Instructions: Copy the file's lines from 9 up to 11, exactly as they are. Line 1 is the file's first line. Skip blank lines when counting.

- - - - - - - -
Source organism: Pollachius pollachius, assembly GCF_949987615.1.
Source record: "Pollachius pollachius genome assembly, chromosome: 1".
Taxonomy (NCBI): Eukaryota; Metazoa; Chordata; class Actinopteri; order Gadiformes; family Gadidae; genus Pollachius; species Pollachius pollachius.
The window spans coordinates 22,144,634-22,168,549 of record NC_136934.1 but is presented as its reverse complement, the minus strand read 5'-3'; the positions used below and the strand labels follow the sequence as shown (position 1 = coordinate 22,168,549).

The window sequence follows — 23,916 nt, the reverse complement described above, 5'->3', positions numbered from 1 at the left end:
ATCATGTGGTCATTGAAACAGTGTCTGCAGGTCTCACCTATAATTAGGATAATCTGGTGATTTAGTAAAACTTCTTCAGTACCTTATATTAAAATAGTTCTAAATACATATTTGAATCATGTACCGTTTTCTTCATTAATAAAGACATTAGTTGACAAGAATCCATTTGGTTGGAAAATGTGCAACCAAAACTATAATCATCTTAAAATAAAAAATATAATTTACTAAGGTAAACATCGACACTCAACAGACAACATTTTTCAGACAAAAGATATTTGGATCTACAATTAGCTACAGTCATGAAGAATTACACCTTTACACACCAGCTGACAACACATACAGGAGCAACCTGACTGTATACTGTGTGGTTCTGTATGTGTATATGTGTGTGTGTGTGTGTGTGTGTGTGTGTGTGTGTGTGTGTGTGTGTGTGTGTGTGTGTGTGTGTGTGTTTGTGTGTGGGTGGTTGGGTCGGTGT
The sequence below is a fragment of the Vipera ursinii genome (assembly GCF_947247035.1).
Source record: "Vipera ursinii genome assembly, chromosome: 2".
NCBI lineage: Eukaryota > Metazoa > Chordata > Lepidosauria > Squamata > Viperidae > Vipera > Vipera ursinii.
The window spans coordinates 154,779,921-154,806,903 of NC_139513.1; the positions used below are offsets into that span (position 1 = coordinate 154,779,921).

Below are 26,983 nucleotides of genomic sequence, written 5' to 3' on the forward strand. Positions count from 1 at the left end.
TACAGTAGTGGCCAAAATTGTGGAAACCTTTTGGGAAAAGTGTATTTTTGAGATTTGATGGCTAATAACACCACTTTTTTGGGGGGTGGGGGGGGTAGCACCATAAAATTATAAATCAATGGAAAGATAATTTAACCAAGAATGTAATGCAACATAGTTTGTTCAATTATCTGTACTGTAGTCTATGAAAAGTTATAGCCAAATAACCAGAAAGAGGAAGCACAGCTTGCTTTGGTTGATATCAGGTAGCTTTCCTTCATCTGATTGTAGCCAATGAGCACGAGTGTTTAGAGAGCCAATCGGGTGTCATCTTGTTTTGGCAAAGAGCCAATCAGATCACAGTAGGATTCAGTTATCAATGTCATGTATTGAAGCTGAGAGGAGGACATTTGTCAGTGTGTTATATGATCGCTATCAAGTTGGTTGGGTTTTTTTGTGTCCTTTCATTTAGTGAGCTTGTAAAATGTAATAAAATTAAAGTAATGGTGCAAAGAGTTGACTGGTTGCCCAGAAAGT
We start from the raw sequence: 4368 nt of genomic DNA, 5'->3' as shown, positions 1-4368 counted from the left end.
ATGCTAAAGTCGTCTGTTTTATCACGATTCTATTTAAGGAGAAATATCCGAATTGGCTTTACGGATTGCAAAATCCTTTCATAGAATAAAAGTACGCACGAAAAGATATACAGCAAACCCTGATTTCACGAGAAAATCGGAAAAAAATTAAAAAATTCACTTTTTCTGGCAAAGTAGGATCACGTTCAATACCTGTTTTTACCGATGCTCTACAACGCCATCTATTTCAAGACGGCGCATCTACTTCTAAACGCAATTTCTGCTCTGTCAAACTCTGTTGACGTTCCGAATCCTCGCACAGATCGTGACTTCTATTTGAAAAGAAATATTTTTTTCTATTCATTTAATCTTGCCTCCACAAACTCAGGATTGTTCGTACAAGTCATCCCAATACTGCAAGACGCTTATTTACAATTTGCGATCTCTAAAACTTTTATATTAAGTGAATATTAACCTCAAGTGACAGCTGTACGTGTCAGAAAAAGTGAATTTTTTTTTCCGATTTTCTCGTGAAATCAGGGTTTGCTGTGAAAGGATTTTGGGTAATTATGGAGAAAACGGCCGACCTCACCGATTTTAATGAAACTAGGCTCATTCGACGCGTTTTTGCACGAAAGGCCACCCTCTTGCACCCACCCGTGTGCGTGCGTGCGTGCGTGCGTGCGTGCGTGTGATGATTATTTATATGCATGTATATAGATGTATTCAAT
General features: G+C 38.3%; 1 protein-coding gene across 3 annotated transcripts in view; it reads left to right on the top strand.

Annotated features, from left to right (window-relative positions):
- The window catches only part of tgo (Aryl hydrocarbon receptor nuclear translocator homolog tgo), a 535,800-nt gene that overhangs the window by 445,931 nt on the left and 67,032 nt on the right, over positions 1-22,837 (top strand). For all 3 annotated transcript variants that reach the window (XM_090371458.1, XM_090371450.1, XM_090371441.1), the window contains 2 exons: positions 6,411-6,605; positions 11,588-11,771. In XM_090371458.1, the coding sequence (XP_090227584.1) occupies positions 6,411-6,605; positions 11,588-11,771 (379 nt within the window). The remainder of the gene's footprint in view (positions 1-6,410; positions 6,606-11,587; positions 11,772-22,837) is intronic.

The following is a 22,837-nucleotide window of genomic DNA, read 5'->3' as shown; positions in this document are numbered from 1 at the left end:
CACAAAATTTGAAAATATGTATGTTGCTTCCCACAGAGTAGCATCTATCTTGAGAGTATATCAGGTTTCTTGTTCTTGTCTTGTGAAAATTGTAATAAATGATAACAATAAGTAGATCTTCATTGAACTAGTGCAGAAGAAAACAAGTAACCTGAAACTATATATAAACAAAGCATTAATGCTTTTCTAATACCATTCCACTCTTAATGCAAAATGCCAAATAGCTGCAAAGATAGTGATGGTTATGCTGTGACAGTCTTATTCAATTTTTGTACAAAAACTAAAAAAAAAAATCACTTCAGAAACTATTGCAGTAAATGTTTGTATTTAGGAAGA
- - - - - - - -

NCBI lineage: Eukaryota > Metazoa > Chordata > Lepidosauria > Squamata > Viperidae > Vipera > Vipera ursinii.
The window spans coordinates 154,779,921-154,806,903 of NC_139513.1; the positions used below are offsets into that span (position 1 = coordinate 154,779,921).

Below are 26,983 nucleotides of genomic sequence, written 5' to 3' on the forward strand. Positions count from 1 at the left end.